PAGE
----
• The Social Influence of Peer CoachingTeammates and Social Influence Affect WeightLoss Outcomes in a Team-Based Weight LossCompetition• Objective: Investigated the effects of teammates and social influence on individual weight loss and exercise outcomes• Method: 12-week, team-based wellness competition• Results: Overweight/obese completers lost 4.2% of initial body weight. Weight loss was similar among teammates. Having a greater percentage of teammates in the weight loss division and reporting higher social influence for weight loss were both associated with greater weight loss. Clinically significant (5%) weight loss tended to cluster within teams.• Conclusion: Weight loss and the behaviors that lead to it are likely contagious, and harnessing and maximizing social influence for weight loss enhances outcomes.Tricia Leahey et al, Obesity, Feb 2012. Copyright © 2012 ShapeUp, Inc. Confidential & Proprietary. 37
  • Key Points About Peer Coaching• Peer coaching can lead to higher participation and retention• Peer coaching can produce significant health outcomes• Peer coaching is the most cost effective approach• Peer coaching is most effective when the coach shares similar health issues and goals• Outcomes via peer coaching have been shown to be contagious, spreading from person to person• Peer coaching can have limitations related to the lack of formal training of the coaches Copyright © 2012 ShapeUp, Inc. Confidential & Proprietary. 38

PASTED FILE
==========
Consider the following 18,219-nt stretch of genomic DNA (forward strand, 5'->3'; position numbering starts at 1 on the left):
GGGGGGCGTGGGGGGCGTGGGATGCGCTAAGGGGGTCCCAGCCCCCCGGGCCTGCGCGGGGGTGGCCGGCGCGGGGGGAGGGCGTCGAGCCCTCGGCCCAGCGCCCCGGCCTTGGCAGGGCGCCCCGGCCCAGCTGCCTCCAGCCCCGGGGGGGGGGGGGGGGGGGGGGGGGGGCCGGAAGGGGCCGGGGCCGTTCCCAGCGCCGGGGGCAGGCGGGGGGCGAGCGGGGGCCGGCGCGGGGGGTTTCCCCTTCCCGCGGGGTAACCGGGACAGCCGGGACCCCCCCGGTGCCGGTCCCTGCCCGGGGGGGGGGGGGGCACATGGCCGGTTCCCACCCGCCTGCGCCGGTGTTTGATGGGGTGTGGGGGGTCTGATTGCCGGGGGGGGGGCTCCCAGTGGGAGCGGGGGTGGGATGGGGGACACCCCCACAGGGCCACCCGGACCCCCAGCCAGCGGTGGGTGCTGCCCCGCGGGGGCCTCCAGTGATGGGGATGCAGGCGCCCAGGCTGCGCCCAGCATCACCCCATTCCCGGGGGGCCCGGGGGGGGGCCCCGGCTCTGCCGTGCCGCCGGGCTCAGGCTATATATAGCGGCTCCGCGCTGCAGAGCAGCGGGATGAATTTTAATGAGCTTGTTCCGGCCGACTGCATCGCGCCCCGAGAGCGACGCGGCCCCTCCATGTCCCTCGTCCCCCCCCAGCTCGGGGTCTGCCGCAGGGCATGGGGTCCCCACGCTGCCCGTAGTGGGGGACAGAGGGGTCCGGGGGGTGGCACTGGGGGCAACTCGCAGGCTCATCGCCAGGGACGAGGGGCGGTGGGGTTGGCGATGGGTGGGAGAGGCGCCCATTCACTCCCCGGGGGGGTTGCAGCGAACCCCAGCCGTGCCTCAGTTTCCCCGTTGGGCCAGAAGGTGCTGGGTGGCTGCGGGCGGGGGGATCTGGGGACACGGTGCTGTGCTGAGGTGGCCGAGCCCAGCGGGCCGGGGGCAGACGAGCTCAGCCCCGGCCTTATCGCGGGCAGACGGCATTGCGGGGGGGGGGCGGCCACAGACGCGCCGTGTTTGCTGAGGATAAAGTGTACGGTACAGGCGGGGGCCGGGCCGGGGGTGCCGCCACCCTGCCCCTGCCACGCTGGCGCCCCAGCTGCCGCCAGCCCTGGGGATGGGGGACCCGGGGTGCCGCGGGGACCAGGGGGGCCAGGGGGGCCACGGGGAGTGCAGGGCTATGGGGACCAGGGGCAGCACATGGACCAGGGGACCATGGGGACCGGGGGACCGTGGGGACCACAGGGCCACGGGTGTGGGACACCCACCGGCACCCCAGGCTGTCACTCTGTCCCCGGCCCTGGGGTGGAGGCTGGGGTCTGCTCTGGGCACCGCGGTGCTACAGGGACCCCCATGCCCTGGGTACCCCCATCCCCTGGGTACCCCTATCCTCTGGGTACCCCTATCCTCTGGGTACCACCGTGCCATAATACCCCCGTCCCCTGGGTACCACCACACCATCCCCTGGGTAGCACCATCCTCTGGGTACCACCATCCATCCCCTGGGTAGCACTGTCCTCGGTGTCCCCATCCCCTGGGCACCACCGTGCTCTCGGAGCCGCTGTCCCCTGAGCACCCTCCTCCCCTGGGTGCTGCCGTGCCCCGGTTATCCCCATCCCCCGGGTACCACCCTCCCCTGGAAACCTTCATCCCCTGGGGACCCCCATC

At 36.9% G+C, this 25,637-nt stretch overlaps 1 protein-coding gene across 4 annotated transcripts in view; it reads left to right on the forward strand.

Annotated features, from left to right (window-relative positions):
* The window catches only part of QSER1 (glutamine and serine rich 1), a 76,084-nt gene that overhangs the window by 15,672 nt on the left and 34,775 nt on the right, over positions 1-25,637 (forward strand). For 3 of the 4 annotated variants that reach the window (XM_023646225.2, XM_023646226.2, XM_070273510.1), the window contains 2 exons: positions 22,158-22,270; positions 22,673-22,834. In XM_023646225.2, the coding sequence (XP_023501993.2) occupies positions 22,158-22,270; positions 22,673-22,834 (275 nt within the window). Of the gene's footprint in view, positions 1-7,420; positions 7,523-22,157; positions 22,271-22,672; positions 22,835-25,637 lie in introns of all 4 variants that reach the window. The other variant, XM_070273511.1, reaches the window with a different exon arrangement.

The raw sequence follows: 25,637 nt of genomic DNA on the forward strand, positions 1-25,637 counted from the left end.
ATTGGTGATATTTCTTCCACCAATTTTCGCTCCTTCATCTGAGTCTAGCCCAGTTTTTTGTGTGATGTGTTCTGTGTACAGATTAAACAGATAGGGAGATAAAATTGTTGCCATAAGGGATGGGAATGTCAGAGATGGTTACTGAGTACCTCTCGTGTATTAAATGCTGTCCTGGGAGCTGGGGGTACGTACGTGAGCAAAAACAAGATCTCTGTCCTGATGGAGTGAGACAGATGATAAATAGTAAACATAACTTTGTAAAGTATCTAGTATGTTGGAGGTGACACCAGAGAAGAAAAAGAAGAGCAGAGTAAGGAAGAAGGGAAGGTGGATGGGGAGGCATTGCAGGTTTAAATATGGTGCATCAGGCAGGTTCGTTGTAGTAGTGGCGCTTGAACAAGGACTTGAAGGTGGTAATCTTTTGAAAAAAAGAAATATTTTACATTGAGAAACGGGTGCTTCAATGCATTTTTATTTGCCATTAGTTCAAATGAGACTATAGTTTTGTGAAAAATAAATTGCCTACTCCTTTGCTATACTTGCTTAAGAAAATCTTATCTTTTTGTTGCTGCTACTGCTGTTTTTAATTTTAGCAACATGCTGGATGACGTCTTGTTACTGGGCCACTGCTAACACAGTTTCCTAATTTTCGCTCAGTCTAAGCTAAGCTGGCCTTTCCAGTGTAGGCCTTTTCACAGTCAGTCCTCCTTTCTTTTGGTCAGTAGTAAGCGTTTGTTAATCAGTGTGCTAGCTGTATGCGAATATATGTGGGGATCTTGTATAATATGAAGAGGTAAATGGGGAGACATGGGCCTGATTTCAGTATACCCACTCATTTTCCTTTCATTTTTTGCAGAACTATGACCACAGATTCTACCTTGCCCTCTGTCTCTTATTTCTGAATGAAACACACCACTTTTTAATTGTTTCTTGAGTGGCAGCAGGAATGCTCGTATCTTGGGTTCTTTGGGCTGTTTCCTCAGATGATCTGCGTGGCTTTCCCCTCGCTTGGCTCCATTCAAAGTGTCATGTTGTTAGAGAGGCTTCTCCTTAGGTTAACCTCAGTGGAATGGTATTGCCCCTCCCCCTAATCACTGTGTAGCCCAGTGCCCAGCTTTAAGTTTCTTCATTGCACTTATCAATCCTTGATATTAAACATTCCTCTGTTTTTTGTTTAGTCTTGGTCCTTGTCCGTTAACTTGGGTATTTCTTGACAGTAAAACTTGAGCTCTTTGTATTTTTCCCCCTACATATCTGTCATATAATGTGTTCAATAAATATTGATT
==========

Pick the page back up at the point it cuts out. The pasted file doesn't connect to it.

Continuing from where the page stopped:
• Discussion #3: Peer Coaching• Have you tried using peer coaching at your company?• How did your employees respond to this approach?• Did this produce higher or lower engagement than other types of coaching?• What was the health impact?• Should more employers adopt this approach?If you’d like to respond, please type the discussion number and yourorganization name into the question box on the GoToWebinar control panel. Copyright © 2012 ShapeUp, Inc. Confidential & Proprietary. 39